Varicocele surgery

Varicoceles occur when the veins that drain blood from the testicles become dilated.

What are varicoceles?

Varicoceles occur when the veins that drain blood from the testicles become dilated. This can affect the functions of the testicles, seriously affecting male fertility, as it decreases the ability to produce sperm, can damage the testicular tissue and affect the size of the testicles.

What are the symptoms of a varicocele? How are they diagnosed?

Most varicoceles do not present symptoms. The most common way to diagnose them is by physical examination of the scrotum, with inspection of the tissues and the scrotal wall. New technologies also allow for examination of the area by:

  • Ultrasound
  • Doppler ultrasound
  • Venography - occasionally used to examine veins in the scrotum and conduit area.
  • Thermography - used to determine the intrascrotal temperature. This is rarely used.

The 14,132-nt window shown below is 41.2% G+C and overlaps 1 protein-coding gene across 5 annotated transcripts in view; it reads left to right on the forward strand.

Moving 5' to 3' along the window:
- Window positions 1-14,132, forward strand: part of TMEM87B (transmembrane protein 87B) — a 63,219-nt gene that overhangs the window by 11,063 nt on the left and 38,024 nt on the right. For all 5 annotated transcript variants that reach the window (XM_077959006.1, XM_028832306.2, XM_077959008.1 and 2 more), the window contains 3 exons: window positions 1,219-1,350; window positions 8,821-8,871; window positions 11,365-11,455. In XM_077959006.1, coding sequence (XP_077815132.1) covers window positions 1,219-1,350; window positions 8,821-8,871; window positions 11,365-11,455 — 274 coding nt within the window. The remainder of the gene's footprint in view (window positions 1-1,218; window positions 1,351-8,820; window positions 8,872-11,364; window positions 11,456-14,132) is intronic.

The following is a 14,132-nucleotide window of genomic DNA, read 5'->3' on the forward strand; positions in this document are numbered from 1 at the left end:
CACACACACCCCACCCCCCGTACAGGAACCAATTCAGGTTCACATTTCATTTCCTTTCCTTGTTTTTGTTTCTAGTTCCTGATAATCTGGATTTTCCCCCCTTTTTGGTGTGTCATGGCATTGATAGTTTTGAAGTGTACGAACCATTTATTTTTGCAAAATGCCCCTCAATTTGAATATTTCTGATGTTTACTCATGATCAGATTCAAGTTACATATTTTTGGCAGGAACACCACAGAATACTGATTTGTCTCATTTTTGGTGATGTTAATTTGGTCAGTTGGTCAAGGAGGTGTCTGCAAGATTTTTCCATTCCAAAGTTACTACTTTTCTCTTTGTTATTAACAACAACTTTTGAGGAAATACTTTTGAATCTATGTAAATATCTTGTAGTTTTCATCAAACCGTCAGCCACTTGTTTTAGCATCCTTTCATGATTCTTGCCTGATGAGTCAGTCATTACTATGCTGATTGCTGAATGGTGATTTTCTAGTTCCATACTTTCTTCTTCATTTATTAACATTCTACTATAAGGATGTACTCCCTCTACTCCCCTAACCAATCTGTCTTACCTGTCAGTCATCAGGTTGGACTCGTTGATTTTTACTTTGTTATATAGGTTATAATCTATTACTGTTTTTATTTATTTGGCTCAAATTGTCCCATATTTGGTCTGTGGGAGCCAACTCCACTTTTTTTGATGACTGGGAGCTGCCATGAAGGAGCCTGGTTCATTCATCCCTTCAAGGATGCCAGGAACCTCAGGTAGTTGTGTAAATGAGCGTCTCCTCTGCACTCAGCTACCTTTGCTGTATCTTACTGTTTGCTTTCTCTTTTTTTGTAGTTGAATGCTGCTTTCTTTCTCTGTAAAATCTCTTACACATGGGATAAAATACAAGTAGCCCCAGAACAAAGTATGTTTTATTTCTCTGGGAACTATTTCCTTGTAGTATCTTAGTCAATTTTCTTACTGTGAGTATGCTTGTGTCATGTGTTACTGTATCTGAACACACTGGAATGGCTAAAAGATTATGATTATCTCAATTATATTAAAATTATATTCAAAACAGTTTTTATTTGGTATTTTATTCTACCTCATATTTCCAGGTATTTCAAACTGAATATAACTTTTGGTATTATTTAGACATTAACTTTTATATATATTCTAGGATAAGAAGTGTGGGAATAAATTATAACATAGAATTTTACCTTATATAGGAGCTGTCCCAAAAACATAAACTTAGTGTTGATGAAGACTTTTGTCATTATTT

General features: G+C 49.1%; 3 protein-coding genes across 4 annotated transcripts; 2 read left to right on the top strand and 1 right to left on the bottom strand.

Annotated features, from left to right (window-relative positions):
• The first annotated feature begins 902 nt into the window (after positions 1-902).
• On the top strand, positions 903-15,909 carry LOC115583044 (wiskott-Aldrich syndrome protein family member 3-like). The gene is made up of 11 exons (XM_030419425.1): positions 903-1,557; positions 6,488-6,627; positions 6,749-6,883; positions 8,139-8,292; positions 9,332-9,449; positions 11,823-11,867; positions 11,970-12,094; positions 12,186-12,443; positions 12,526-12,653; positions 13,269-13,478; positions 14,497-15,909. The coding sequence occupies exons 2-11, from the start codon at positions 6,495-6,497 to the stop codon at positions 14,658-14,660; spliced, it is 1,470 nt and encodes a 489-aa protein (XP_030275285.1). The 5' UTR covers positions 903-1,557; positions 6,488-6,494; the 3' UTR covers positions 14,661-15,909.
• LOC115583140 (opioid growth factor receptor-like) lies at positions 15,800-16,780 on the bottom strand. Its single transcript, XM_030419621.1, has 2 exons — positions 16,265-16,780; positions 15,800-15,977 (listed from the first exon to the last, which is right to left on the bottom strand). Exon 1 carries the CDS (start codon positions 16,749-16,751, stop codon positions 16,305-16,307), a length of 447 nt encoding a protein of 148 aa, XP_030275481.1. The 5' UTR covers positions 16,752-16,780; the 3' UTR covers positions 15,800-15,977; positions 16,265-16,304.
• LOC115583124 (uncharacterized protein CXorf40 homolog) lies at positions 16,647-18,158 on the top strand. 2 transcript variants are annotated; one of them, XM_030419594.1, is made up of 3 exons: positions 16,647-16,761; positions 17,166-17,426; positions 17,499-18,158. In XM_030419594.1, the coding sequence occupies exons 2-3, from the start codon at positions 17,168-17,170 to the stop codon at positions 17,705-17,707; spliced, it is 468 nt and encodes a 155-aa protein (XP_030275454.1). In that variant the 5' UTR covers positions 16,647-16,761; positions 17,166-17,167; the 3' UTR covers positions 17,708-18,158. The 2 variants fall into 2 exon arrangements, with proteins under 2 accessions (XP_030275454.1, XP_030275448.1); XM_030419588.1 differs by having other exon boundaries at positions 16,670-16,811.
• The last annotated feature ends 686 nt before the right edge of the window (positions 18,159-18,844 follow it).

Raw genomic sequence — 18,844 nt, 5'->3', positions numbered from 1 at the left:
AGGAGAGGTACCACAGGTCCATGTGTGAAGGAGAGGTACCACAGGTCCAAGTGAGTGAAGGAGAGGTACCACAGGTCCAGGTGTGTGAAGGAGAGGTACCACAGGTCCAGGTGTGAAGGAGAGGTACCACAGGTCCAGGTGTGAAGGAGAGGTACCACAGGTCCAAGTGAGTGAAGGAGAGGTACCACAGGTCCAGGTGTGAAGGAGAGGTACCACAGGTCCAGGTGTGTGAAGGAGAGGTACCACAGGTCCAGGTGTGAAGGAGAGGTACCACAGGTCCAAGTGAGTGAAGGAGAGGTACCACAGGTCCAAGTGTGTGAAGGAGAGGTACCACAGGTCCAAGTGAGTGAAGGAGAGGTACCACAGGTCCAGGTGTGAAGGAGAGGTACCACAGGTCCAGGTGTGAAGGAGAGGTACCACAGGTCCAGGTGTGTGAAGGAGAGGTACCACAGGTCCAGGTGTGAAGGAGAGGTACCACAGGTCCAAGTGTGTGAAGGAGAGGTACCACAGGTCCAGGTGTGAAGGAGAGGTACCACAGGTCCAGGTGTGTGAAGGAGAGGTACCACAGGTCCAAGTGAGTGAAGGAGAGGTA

How are they treated?

The treatment is called microsurgical subinguinal varicocelectomy. This technique consists of locating the dilated testicular veins to tie them off and cut them to preserve the arteries, the lymphatic vessels and the vas deferens that carry sperm.

What is the expected outcome?

Results indicate that improvement is obtained in 60-70% of men, with the rate of pregnancies achieved in the range of 20-65%; an average of 35%. Using this technique is also very important because it halts deterioration in testicular function by preventing future damage to testicular hormonal function.

What are the possible complications?

  • Hydrocele. With an incidence of 4-33%, this is the accumulation of serous fluid in a cavity which, in this case, occurs at the spermatic cord, leading to the risk of inguinal hernia. To avoid this complication, it is important to use magnification lenses to ensure preservation of the lymph vessels.
  • Damage to or ligation of the testicular artery. The testicular artery usually measures between 0.5 and 0.8 mm. In 40% of cases, the artery is attached to the dilated spermatic vein and in 20%, it is surrounded by a fine network of veins and mainly spasmodically contracted, thereby hampering dissection and preservation, leading to the risk of testicular atrophy. The risk can be reduced with the use of magnification lenses or a microscope.
  • Failure or persistent varicocele despite surgery.